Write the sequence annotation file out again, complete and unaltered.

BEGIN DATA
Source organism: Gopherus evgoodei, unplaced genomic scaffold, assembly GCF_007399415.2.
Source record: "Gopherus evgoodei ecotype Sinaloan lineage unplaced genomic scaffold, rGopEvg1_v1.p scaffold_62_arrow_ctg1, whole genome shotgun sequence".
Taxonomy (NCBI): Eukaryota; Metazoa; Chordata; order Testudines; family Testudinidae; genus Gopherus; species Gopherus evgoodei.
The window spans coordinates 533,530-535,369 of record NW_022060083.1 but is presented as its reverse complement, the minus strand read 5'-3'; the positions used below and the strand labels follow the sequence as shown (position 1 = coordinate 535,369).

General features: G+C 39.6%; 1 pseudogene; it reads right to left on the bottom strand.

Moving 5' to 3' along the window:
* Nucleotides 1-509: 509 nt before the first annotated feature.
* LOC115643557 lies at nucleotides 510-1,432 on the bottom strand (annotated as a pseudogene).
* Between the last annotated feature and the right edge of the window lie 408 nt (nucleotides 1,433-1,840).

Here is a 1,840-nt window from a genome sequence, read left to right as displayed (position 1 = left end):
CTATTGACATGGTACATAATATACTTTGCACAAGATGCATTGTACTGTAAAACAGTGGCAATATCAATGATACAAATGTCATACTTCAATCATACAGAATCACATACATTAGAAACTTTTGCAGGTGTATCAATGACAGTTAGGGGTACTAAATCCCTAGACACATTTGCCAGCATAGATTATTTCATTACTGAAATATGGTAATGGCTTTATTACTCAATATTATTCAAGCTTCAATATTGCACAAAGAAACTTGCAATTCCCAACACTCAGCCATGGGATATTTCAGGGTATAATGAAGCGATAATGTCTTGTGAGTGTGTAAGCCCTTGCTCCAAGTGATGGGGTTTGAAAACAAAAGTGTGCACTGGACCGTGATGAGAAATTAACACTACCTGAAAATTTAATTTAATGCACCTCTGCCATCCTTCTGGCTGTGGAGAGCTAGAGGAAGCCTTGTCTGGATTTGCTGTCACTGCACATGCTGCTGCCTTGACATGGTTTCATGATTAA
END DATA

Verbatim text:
Source organism: Gopherus evgoodei, unplaced genomic scaffold, assembly GCF_007399415.2.
Source record: "Gopherus evgoodei ecotype Sinaloan lineage unplaced genomic scaffold, rGopEvg1_v1.p scaffold_62_arrow_ctg1, whole genome shotgun sequence".
Taxonomy (NCBI): Eukaryota; Metazoa; Chordata; order Testudines; family Testudinidae; genus Gopherus; species Gopherus evgoodei.
The window spans coordinates 533,530-535,369 of record NW_022060083.1 but is presented as its reverse complement, the minus strand read 5'-3'; the positions used below and the strand labels follow the sequence as shown (position 1 = coordinate 535,369).

General features: G+C 39.6%; 1 pseudogene; it reads right to left on the bottom strand.

Moving 5' to 3' along the window:
* Nucleotides 1-509: 509 nt before the first annotated feature.
* LOC115643557 lies at nucleotides 510-1,432 on the bottom strand (annotated as a pseudogene).
* Between the last annotated feature and the right edge of the window lie 408 nt (nucleotides 1,433-1,840).

Here is a 1,840-nt window from a genome sequence, read left to right as displayed (position 1 = left end):
CTATTGACATGGTACATAATATACTTTGCACAAGATGCATTGTACTGTAAAACAGTGGCAATATCAATGATACAAATGTCATACTTCAATCATACAGAATCACATACATTAGAAACTTTTGCAGGTGTATCAATGACAGTTAGGGGTACTAAATCCCTAGACACATTTGCCAGCATAGATTATTTCATTACTGAAATATGGTAATGGCTTTATTACTCAATATTATTCAAGCTTCAATATTGCACAAAGAAACTTGCAATTCCCAACACTCAGCCATGGGATATTTCAGGGTATAATGAAGCGATAATGTCTTGTGAGTGTGTAAGCCCTTGCTCCAAGTGATGGGGTTTGAAAACAAAAGTGTGCACTGGACCGTGATGAGAAATTAACACTACCTGAAAATTTAATTTAATGCACCTCTGCCATCCTTCTGGCTGTGGAGAGCTAGAGGAAGCCTTGTCTGGATTTGCTGTCACTGCACATGCTGCTGCCTTGACATGGTTTCATGATTAA